Latashá Alcindor still has a day job, but it’s a lot more fun than the last few.
Like many of the artists now intimately involved with non-fungible tokens (NFT), Alcindor – better known as the mononymous rapper Latashá – began the year without much of an interest in crypto. She’d already found a kind of underground success in her native Brooklyn, N.Y., with a series of independent albums and singles released over the past few years.
Music had been a side hustle before she started making real money from it; stints at companies like Urban Outfitters and JPMorgan (JPM) helped pay the bills. “I was doing three shows a week while also working my nine-to-five,” she said. Sustained collaborations with two prominent New York performance spaces, National Sawdust and The Shed, helped raise her profile, but the songs themselves were never her primary source of income.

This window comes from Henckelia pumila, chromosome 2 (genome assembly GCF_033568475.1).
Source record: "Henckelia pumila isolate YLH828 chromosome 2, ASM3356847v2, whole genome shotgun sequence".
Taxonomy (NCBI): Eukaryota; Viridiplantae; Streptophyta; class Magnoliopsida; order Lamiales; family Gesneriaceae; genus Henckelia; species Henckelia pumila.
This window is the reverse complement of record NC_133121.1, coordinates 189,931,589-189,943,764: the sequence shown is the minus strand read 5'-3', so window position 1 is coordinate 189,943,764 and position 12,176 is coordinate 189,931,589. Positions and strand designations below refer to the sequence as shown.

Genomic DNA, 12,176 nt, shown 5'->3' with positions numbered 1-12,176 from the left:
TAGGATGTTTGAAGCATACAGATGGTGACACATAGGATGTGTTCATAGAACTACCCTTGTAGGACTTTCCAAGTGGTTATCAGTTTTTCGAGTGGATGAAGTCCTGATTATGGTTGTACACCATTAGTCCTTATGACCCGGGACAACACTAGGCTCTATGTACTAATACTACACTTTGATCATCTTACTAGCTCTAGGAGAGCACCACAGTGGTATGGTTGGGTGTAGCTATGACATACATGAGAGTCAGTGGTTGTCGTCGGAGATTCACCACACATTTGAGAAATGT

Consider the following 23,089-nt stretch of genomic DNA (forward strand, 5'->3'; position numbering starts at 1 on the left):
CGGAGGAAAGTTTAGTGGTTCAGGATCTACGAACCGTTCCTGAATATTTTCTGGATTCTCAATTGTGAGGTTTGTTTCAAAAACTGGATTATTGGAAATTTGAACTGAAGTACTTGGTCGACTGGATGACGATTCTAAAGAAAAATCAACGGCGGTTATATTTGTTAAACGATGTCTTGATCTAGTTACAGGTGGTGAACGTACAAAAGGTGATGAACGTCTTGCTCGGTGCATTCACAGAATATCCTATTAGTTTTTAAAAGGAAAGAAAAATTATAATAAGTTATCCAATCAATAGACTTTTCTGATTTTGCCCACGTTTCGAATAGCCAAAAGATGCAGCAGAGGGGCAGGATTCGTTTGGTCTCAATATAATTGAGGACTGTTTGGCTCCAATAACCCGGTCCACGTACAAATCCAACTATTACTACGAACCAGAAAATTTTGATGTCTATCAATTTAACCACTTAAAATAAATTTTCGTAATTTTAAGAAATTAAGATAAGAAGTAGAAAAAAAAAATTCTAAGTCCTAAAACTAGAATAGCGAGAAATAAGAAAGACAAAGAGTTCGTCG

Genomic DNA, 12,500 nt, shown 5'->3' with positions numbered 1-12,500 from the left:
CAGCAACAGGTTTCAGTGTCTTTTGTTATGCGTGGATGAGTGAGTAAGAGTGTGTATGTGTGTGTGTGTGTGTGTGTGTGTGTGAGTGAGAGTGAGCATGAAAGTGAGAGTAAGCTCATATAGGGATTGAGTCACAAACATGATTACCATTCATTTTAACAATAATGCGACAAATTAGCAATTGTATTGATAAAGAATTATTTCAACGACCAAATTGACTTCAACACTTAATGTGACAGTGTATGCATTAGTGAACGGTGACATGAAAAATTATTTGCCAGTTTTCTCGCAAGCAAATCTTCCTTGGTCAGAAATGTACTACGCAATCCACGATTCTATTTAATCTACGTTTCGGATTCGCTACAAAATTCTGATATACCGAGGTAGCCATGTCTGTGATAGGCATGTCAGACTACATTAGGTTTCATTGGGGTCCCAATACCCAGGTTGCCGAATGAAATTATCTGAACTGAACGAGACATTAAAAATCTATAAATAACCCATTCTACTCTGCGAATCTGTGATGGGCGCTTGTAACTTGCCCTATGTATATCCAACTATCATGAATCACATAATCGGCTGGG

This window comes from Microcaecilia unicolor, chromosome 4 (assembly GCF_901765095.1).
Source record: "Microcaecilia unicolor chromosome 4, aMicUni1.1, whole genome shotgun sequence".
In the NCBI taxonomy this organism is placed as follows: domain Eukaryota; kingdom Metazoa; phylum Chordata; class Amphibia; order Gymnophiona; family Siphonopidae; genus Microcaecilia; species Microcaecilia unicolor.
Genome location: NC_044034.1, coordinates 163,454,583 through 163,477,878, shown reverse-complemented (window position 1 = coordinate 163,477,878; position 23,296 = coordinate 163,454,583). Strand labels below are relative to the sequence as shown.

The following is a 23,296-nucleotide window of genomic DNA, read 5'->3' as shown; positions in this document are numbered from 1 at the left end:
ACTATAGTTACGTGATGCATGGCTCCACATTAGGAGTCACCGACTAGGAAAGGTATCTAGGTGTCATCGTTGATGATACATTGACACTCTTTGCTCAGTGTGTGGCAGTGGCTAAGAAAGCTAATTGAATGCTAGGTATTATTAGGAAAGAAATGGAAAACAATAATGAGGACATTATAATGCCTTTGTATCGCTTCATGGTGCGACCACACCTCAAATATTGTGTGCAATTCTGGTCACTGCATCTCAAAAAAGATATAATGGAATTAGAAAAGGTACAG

This interview originally appeared as part of CoinDesk's Culture Week, in December 2021.
It was Alcindor’s partner, the artist Jahmel Reynolds, who got her hooked on non-fungible tokens back in February.
“It was right during the [coronavirus] pandemic. We were both trying to figure out supplemental income,” she explained. “Couldn’t really perform, couldn’t really do anything. And then Jah came to me one day and was like, ‘Yo, you ever heard of this thing?’”
Alcindor said she didn’t pay much attention until Reynolds started to generate income from his NFTs. It was a sign of a clear momentum at a moment when cash was scarce – and money has a way of melting away some of that initial skepticism. She minted her first token (tied to one of her music videos) on a protocol called Zora, and one of the site’s co-founders snapped it up for $1000.
“Since then,” quipped Alcindor, “I was hitting the ground running.”
Zora hired her as the company’s head of community programming in June, and she’s been promoting the brand ever since. At this year’s Art Basel, in Miami, Alcindor hosted Zoratopia IRL – a day-long event focused around the intersection of culture and crypto, with an emphasis on Black NFT creators.